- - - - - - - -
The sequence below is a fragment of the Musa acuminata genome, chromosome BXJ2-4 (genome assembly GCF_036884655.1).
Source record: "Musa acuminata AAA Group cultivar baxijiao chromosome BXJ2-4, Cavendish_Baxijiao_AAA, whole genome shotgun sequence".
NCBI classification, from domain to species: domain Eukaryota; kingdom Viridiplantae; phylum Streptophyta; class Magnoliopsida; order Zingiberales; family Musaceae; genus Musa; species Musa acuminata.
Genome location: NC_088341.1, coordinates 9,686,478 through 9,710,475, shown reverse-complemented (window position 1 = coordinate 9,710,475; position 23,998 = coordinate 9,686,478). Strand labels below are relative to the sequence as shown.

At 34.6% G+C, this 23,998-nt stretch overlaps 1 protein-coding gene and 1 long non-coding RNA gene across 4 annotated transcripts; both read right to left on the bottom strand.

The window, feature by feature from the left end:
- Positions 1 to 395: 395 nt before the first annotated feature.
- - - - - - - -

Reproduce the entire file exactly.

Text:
The sequence below is a fragment of the Musa acuminata genome, chromosome BXJ2-4 (genome assembly GCF_036884655.1).
Source record: "Musa acuminata AAA Group cultivar baxijiao chromosome BXJ2-4, Cavendish_Baxijiao_AAA, whole genome shotgun sequence".
NCBI classification, from domain to species: domain Eukaryota; kingdom Viridiplantae; phylum Streptophyta; class Magnoliopsida; order Zingiberales; family Musaceae; genus Musa; species Musa acuminata.
Genome location: NC_088341.1, coordinates 9,686,478 through 9,710,475, shown reverse-complemented (window position 1 = coordinate 9,710,475; position 23,998 = coordinate 9,686,478). Strand labels below are relative to the sequence as shown.

At 34.6% G+C, this 23,998-nt stretch overlaps 1 protein-coding gene and 1 long non-coding RNA gene across 4 annotated transcripts; both read right to left on the bottom strand.

The window, feature by feature from the left end:
- Positions 1 to 395: 395 nt before the first annotated feature.